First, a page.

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Regarding the prevention of over-indebtedness, the rule created a chapter in the Consumer Code dedicated to responsible credit and financial education. The amendments determine the presentation of specific information to the consumer in the granting of credit or installment sales, such as the effective monthly interest rate, late payment interest and the total charges foreseen in the event of late payment. The new law also establishes rules on informational conduct to be observed by the supplier regarding the nature and modality of the credit offered, considering the age of the consumer. The law also created a chapter in the Consumer Code dedicated to conciliatory proceedings in cases involving over-indebtedness. According to the new law, the over-indebted consumer may request the initiation of a debt renegotiation process, with the consumer being responsible for submitting a payment plan proposal, preserving the existential minimum. The unjustified non-attendance of the creditor or his attorney at the conciliation hearing may suspend the payment of the credit, with the interruption of the late payment charges. In the case of conciliation, the court decision that ratifies the agreement will describe the debt payment plan and will be enforceable. The debt renegotiation request may be repeated only after two years, counting from the settlement of the obligations provided for in the payment plan. In the case of unsuccessful conciliation, the judge, at the consumer’s request, will institute proceedings for over-indebtedness to review and integrate the contracts and renegotiate the remaining debts, through a compulsory judicial plan. Law No. 14,181 came into effect on the date of its publication. Public Consultation regarding new stage of the normative proposal of capital requirement for market risk On July 6, 2021, the Central Bank launched the Public Consultation No. 88/2021 regarding the second stage (of the overall 4 stages expected) of the normative proposals to review the prudential rules over capital requirement related to market risk, while still respecting the Basel Committee on Banking Supervision’s best practices. This stage considers the minimum standards to establish the capital requirement for credit risk of instruments classified in the trading book. This proposal aims to be applied to the financial institutions on Segment 1 (S1) to Segment 4 (S4), as defined in Resolution CMN No. 4.553, of January 30, 2017. Furthermore, the Central Bank expects the new regulatory framework to be more adequate to the characteristics and credit risk mitigation strategies of the portfolios of the impacted institutions, also increasing the risk sensitivity of the capital calculation methodology of said institutions.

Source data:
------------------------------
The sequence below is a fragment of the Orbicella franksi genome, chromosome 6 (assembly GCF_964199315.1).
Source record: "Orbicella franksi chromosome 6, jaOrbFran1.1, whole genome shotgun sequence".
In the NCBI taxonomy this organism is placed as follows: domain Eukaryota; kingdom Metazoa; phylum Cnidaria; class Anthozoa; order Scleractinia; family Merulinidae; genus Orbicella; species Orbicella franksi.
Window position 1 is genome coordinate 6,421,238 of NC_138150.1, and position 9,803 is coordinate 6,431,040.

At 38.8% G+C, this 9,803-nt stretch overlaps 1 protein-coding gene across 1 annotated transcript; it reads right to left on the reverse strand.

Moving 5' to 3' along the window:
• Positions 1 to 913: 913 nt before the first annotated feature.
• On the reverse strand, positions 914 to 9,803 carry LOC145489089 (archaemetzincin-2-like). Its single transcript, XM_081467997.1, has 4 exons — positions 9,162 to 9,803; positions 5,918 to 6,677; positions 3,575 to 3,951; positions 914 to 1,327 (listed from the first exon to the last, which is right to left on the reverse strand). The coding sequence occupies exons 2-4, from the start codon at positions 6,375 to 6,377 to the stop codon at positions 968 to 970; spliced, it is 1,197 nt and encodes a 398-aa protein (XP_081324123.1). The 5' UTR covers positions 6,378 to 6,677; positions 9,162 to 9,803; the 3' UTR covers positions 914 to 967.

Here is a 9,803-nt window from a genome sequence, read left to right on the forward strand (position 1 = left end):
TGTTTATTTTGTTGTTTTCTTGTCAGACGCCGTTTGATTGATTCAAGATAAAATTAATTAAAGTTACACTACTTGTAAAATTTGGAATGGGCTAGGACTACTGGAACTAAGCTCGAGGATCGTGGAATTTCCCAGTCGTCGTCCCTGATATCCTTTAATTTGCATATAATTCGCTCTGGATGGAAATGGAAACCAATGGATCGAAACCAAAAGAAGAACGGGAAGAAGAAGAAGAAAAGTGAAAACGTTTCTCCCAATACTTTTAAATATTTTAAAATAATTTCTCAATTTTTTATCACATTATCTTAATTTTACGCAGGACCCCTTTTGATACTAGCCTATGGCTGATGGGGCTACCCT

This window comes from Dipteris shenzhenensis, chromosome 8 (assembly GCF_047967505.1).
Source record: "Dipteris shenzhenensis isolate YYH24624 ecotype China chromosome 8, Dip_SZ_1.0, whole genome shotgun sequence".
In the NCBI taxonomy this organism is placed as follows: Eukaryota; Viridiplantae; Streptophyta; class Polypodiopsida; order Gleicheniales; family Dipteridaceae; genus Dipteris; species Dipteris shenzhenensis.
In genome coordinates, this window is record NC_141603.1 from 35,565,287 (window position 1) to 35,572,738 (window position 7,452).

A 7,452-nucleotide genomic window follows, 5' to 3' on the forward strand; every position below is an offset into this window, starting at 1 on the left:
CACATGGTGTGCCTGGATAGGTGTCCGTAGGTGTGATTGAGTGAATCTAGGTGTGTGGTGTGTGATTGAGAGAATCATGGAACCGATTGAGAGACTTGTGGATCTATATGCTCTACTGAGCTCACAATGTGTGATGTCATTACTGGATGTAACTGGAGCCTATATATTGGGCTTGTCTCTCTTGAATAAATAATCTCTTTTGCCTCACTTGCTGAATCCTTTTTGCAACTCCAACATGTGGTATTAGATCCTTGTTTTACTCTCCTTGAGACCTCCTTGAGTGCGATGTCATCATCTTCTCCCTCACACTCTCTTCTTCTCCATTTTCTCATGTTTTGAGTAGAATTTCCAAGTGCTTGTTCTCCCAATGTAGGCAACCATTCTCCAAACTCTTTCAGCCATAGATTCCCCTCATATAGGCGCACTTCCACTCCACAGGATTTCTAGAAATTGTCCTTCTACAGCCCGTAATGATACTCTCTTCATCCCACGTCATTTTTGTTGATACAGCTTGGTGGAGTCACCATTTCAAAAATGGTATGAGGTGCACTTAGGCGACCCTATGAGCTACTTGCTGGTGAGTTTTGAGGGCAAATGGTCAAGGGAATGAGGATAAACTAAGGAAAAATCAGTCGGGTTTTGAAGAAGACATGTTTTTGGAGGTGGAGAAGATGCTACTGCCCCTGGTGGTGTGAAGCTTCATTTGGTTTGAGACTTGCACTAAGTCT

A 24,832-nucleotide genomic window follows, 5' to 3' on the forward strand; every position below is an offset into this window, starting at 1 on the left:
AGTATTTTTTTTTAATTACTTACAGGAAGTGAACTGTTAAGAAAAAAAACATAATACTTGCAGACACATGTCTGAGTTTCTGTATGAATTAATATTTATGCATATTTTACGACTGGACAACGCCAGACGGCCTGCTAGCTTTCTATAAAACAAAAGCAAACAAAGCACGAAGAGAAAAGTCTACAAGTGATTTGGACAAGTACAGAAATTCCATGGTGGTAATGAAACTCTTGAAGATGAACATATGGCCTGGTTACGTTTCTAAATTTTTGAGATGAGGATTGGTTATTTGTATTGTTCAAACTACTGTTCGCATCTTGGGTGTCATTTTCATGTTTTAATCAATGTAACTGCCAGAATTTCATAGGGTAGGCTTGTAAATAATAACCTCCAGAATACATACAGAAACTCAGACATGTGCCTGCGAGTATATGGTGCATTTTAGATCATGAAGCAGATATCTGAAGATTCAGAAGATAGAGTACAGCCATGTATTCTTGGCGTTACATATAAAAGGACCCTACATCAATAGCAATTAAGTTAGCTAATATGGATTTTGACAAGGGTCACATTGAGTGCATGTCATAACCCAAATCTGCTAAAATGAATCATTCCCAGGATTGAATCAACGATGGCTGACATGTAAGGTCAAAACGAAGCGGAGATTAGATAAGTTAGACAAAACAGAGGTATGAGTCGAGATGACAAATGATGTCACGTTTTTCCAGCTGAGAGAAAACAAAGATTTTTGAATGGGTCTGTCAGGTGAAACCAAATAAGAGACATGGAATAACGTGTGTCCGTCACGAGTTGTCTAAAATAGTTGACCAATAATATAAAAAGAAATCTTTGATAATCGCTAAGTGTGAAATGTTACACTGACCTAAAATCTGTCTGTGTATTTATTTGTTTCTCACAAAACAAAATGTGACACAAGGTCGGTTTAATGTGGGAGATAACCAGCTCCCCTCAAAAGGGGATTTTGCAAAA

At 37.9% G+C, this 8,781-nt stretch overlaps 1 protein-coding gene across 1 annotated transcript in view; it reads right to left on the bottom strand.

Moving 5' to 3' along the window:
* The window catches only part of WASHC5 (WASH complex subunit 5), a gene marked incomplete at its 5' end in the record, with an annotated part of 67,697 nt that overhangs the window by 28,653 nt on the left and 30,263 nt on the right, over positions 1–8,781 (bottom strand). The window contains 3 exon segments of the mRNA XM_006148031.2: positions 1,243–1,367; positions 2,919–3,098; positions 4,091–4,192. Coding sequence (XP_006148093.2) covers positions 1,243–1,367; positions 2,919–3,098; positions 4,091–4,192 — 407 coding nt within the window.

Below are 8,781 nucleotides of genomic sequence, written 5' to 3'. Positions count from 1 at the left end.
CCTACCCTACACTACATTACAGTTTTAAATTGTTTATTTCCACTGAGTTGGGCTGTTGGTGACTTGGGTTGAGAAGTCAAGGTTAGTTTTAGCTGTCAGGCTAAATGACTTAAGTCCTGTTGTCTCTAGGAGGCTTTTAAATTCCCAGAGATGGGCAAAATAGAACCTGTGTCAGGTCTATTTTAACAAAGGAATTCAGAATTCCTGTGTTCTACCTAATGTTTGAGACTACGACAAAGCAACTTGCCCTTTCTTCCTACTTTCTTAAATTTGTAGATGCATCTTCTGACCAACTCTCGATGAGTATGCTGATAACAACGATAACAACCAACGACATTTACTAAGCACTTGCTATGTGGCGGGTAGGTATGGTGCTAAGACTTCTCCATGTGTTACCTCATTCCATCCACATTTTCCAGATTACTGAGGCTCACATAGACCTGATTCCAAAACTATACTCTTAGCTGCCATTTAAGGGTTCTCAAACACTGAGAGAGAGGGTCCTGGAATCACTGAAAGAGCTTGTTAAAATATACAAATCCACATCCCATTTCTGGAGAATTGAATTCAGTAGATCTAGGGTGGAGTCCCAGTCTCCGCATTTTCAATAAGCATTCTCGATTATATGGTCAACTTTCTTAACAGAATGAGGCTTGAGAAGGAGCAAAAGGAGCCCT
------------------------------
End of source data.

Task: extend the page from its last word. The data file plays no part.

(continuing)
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Public Consultation No. 88/2021 is available for comments until September 6, 2021, on the Central Bank website and according to its proposal the second stage is expected to be implemented by July 1, 2022. Central Bank changes the starting date of Phase 2 of Open Banking Implementation Schedule On July 14, 2021, the Central Bank issued Resolution No. 114 to change the starting date of Phase 2 of its Open Banking implementation schedule from July 15, 2021 to August 13, 2021. The decision was made in response to a plea from the Governance Body of Open Banking, since the participating institutions are still finishing the tests to acquire the certifications for approval and registry of their APIs. This stage of the Open Banking includes sharing customers’ register and transaction data, upon their previous consent. These stages aim to create communication and access means to financial services, in a way that ensures safety, efficiency and convenience. Resolution No. 114 came into effect on the date of its publication. Central Bank regulates PIX Payment Transaction Initiation Service On June 24, 2021, the Central Bank issued BCB Resolution No. 109, which established the deadline of August 30, 2021, for institutions participating in Open Banking to implement the technical requirements and operational procedures for PIX payment transaction initiation service. In this context, on July 22, 2021, the Central Bank approved BCB Resolution No. 118, updating the PIX rules. Among the innovations is the creation of a new form of participation, the initiator, aimed at financial institutions or other institutions authorized to provide payment transaction initiation services within the PIX environment. In addition to participants who operate in the initiator mode, PIX’s initiation service may be offered by financial or payment institutions authorized by the Central Bank that participate in the PIX transaction account provider modality, if they are already certified under the Open Banking scope. The PIX payment transaction initiation service seeks to further facilitate payments and transfers with PIX, increase competition, strengthen the use of PIX in cases involving businesses, especially in electronic commerce, and promote innovation. The PIX initiation service operates when the institution that provides the initiation service is different from the institution that holds the paying user’s account. In order for PIX to be processed from the initiation service, the user will need to consent to the sharing of the service. This step is governed by the rules defined within the scope of Open Banking.